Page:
The process in the morning would be out the tent, get the harnesses sorted out, harness up each dog. The dog would be led over to the trace and clipped on. So once you‘ve got your nine dogs – there usually was nine dogs as far as we were concerned – clipped onto the trace then you would take out the anchor, if you like, from the front of the trace and that gets all the dogs excited and you hope you make it back to the sledge before the dogs are revving away and pull the anchor out of the sledge before you were actually ready.
The teams were mixed. Inevitably you couldn’t have all bitches or all dogs. In general, and I hate to say it, sometimes the bitches were more intelligent than the dogs and they also tended to be lighter so you tend to put the lighter dogs towards the front of the team and the heavy dogs, the brawn if you like, near the sledge so they could give an awful lot more power just to maybe unstick a sledge or something like that. So the lighter, perhaps more intelligent dogs were put forward and that then gave you some direction control. There’s no steering wheel on the sledge. It’s all done by voice commands and so you’d have to have a dog that would respond to very simple commands, basically left and right, and you had to identify the dogs so that they were responding to those commands and then you would tend to move those forward. But the heavier, more powerful dogs tended to be back towards the sledge.
Every dog is an individual and you could pick up traits. I mean the whole idea was that the dogs would be harnessed and pulling the sledge. But some dogs were less inclined to pull too much and you’d have to recognize that and you would maybe chastise them for it and shout at them. You could tell the dogs that were putting their little heart and souls into it and the ones that weren’t quite pulling to the best of their ability and in that instance you would maybe put them back near to the sledge.
As long as you were moving fairly frequently the dogs were quite happy. The dogs get bored. Essentially they get bored. Even when you’re traveling, if you think of a dog’s eye level, it’s only a half a metre, a couple of feet somewhere like that above ground level. And so certainly when we were travelling up on the Antarctic Peninsula plateau you’re up at five or six thousand feet, pretty flat and featureless. You might have mountains way, way in the distance, but dogs get bored. There’s nothing to look at particularly and so you have to keep them amused. And you can see when they get bored. The tails start to droop. The whole attitude of the dog changes. And so what you would do to try to stimulate them you’d try to jolly them along by saying, “Oh c’mon, hup, hup, go!” And that might be fine for once or twice but we also resorted to singing silly songs, making funny noises and the dogs would turn around and say, “What you up, Boss? What’s going on?” We could see the ears go up and the tail would go up and they would trot along quite happily.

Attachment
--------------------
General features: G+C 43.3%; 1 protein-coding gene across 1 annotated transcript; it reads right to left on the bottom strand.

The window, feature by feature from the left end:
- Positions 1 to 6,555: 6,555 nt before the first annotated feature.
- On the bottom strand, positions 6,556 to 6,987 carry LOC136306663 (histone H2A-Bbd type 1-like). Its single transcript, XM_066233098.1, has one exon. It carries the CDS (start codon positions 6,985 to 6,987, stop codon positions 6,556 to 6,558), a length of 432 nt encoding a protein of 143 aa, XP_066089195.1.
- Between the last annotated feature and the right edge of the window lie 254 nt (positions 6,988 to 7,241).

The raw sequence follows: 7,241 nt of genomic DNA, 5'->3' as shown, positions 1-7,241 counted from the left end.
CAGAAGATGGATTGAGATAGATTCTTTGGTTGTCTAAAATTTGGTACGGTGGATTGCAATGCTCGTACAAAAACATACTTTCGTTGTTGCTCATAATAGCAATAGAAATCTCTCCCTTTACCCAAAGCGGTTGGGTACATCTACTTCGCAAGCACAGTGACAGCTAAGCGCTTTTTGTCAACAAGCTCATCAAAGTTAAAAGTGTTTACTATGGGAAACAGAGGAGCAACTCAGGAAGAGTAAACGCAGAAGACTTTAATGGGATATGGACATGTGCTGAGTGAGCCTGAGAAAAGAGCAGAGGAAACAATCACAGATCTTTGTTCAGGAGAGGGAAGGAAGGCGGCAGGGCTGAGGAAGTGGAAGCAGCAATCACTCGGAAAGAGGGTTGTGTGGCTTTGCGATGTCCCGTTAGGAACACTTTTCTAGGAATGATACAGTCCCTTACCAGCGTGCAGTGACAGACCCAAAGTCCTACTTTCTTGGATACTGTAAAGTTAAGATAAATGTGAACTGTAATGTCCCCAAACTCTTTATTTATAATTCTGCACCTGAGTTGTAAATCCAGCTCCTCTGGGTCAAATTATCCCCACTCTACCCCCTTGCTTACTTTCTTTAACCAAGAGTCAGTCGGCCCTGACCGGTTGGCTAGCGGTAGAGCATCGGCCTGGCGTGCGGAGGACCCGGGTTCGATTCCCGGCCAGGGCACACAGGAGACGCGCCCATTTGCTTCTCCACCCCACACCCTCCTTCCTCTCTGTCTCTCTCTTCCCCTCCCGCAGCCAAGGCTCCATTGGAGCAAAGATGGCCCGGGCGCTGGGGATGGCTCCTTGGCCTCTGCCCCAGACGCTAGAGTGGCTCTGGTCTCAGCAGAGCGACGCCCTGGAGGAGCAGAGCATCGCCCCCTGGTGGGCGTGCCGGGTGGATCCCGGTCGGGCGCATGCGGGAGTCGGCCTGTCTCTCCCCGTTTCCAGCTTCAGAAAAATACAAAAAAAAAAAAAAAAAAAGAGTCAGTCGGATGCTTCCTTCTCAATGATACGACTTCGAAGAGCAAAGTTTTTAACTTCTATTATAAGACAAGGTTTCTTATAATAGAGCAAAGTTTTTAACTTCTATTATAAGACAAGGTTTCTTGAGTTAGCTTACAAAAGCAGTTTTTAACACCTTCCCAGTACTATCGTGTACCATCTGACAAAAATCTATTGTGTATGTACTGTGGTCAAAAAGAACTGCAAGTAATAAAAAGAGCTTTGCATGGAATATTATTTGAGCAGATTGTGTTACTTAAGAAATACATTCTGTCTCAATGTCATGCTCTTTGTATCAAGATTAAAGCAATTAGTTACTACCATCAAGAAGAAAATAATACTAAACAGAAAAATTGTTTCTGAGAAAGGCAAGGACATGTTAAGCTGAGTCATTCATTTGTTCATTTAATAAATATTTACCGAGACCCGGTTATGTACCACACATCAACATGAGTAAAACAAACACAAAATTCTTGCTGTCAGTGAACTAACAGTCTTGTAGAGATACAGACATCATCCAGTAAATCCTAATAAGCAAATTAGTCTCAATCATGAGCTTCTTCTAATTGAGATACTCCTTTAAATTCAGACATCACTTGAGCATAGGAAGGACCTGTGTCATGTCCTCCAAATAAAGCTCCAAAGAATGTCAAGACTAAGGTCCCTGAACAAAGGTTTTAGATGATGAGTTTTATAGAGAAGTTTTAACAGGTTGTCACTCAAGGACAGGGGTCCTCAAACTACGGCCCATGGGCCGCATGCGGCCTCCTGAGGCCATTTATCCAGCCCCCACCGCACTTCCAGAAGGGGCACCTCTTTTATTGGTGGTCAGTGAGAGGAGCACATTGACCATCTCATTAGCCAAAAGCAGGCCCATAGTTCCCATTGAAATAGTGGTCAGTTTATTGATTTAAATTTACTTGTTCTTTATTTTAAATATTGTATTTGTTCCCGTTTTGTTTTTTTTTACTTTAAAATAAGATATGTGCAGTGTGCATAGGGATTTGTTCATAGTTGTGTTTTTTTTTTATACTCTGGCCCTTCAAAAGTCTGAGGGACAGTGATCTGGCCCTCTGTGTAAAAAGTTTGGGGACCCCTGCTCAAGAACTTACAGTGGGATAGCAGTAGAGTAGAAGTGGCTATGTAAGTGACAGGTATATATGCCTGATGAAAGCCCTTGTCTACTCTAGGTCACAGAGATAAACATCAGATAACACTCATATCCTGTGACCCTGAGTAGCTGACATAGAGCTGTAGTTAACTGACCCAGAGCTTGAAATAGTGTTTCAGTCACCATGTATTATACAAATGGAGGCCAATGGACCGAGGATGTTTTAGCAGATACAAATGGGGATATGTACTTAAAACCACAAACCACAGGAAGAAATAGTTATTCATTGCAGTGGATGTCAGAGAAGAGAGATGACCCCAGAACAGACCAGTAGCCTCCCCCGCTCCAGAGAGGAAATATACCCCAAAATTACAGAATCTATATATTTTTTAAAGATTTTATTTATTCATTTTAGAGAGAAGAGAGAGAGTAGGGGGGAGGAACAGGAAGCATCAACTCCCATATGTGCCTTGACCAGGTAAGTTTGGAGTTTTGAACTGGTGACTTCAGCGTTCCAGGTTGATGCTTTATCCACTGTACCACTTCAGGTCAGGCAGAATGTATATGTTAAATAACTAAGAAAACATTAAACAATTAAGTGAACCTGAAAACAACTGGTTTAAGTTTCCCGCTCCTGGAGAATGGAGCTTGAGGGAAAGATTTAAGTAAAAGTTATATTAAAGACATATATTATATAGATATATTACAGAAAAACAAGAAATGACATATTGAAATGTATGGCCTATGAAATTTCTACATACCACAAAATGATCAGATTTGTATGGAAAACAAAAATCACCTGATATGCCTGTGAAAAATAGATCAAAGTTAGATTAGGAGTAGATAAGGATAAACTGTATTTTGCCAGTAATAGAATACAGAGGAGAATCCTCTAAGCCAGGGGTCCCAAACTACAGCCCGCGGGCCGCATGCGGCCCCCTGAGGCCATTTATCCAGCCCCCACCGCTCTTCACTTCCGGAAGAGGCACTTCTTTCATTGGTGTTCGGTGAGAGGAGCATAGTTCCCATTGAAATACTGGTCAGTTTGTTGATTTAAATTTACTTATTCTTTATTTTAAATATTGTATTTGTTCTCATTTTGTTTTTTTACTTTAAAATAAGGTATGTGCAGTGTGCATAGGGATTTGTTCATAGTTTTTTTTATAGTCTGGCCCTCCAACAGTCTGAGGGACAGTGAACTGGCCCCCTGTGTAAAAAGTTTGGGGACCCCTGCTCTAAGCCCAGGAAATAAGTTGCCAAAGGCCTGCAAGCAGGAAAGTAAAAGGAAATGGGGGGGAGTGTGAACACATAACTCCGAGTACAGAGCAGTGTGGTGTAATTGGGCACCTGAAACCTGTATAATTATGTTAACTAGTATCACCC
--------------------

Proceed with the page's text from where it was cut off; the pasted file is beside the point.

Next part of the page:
Big licks from Isolde photo:Edwards
I’ve photographs which I think I probably sent back to my parents just to let them know what I was doing, but obviously some of my favorite dogs as well. We have Andy who is a very classic husky with short, pointed ears and a very curly tail and very, very thick fur. I also have my lead dog, Isolde, which I trained up from a pup to be an extremely good leader even though I say so myself. She was my favourite dog and I used to take her onto the rock when I was going on to geologise. But I had skiis and I could get across the crevasse which always invariably separates the moving ice from the ice that’s fixed to the rock and that is called the “bergschrund”. But I couldn’t carry her across so I used to pick her up and throw her across this relatively small crevasse. But she’s a dog that was weighing thirty to thirty-five kilos so it was not a simple thing to do but she accepted it after I’d done it a couple of times and she realized she wasn’t in any danger by being thrown across. She would scrabble around and I would put my rucksack down, sometimes take my jersey off and while I was away geologizing, mapping and collecting samples and so on she would just go to sleep, otherwise she’d be following me around on the rock. And she was one husky that probably never had much in the way of nails because running on snow of course nails tend not to wear down but on the rock they would be wearing down.